Keren’s book Lia’s Guide to Winning the Lottery (2011) was also nominated for the Carnegie medal, and was one of Kirkus’s Best Teen Reads for 2012. Keren is adapting it as a musical with composer Paul Herbert and lyricist Lesley Ross. Salvage (2014) was shortlisted for the Bookseller’s YA Prize, and also for the YA section of the Romantic Novel of the Year. It was nominated for the Carnegie Medal and shortlisted for seven regional awards. Keren’s latest book is This is Not a Love Story, which has been longlisted for the UKLA book award and nominated for the Carnegie Medal. Keren’s short story in Stories from The Edge, ‘The Day I Told the Truth’ is a prequel to This is Not a Love Story.


Sara is a writer of multiple personalities! She writes fiction for young adults, teens and young readers. Her stories range from action-adventure in exotic locations to fairy godmothers in training and apocalyptic tales of survival and love. Chasing Danger, her new action-adventure series for teens, is Sara’s dream project, combining her love of thrillers, travel and girl power. She imagined the first book as a little bit like Charlie’s Angels and Die Hard on a desert island. 

Dark Parties, her first young adult novel, won the SCBWI Crystal Kite Award for Europe. Her next teen novel, Half Lives, is a story told in two voices from a pre- and post-apocalyptic time. She also writes a funny magical series for young readers, titled Magic Trix. As a freelance editor of series fiction, she has worked on twelve different series and edited nearly 100 books. She has given writing workshops in the USA, UK and Europe and teaches a master’s class on writing for children/teens at Goldsmiths University. She graduated from Indiana University with degrees in journalism and psychology, and later she earned a master’s degree in creative and life writing at Goldsmiths College, University of London.  She lives in London.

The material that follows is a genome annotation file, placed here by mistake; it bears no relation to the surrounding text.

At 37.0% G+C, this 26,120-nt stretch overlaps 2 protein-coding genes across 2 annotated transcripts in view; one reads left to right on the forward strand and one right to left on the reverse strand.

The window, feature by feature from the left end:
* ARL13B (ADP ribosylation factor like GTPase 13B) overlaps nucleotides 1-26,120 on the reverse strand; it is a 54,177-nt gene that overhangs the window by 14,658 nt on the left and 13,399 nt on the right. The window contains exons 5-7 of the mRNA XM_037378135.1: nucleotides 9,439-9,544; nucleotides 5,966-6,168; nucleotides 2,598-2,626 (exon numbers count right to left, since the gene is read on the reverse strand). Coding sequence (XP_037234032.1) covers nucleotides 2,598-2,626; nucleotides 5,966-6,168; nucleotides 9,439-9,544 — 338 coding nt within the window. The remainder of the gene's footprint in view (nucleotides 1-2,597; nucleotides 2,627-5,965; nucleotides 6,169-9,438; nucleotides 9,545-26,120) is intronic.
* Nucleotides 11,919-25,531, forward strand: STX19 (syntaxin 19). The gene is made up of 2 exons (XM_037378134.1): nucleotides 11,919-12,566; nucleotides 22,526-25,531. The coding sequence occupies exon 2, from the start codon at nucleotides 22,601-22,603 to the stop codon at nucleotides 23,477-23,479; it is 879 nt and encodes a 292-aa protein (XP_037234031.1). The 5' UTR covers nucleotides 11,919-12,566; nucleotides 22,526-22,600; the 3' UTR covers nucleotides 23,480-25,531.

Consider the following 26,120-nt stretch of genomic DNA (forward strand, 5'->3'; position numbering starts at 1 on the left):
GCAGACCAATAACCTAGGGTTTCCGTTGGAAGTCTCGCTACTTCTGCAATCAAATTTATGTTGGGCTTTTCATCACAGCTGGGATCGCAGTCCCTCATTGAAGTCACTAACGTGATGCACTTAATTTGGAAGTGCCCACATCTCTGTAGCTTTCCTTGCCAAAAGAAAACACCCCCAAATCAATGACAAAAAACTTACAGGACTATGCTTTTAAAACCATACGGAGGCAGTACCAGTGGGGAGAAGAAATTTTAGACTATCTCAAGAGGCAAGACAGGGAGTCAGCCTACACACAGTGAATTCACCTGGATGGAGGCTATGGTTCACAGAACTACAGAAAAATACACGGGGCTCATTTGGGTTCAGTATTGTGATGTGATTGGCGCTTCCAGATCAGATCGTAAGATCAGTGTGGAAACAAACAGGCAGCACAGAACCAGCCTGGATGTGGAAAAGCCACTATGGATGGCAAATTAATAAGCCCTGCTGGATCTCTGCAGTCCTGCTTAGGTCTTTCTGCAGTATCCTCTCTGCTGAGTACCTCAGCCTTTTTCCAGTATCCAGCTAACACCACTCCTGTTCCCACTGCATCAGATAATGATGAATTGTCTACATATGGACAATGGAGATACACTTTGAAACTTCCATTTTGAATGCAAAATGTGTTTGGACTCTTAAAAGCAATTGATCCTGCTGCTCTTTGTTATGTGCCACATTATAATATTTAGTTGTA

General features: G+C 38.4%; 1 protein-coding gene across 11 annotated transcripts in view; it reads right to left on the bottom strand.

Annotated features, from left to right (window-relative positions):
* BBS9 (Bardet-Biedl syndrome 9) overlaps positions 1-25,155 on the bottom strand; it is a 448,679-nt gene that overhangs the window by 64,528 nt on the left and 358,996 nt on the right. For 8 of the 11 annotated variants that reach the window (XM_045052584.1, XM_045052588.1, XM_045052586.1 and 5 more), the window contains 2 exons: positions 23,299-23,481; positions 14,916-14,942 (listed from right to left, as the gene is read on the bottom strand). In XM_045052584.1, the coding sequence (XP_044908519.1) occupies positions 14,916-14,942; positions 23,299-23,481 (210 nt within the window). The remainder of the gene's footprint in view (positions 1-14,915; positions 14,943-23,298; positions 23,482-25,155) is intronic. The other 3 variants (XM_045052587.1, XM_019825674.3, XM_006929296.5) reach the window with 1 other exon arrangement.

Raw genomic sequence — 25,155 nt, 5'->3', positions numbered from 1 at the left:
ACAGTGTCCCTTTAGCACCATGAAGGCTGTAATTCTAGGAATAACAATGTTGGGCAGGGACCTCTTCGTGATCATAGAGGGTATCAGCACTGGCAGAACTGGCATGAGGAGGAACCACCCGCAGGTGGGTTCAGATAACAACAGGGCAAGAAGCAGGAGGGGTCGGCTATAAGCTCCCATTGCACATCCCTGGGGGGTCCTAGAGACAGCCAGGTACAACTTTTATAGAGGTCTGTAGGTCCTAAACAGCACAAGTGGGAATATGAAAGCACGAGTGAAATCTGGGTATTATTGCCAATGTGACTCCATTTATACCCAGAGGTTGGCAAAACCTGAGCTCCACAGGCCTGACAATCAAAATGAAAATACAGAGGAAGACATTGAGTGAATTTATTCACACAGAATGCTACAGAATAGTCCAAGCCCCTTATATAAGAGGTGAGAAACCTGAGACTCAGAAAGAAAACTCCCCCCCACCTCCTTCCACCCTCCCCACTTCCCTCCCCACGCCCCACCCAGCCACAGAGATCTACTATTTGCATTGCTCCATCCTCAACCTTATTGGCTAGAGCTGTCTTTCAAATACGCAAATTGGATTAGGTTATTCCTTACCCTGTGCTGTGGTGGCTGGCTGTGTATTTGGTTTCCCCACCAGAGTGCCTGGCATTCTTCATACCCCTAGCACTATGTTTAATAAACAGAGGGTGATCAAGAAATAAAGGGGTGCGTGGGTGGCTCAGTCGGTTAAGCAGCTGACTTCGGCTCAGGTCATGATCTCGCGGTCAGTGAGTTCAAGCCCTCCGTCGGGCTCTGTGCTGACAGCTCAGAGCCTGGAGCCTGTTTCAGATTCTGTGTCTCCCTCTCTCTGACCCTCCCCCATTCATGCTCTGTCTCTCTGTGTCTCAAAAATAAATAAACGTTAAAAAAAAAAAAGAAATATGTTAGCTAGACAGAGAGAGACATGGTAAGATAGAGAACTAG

Twitter: @AuthorSaraGrant

Miriam Halahmy lives in London near Hampstead Heath and is married with two grown-up children and one grandson who is teaching her how to swing through trees again. Miriam loves to write in cafes all over the world and finds the hiss of the coffee machine a great inspiration. When Miriam is not writing she loves reading, theatre and travel. She collects oceans – four so far – and isn’t shy in any foreign language. 

Miriam writes novels, poems and short stories for children, teens and adults. Her YA novel Hidden (in which two teens rescue an asylum seeker from the sea and hide him to save him from being deported) was a Sunday Times Children’s Book of the Week and nominated for the Carnegie Medal. It is currently being adapted for the stage and will be published in America in 2016.
Hidden was followed by two more YA novels: Illegal – about a girl who is forced to courier drugs and struggles to free herself from the criminals, and Stuffed – a love story about two teens who are each hiding a terrible secret from the other.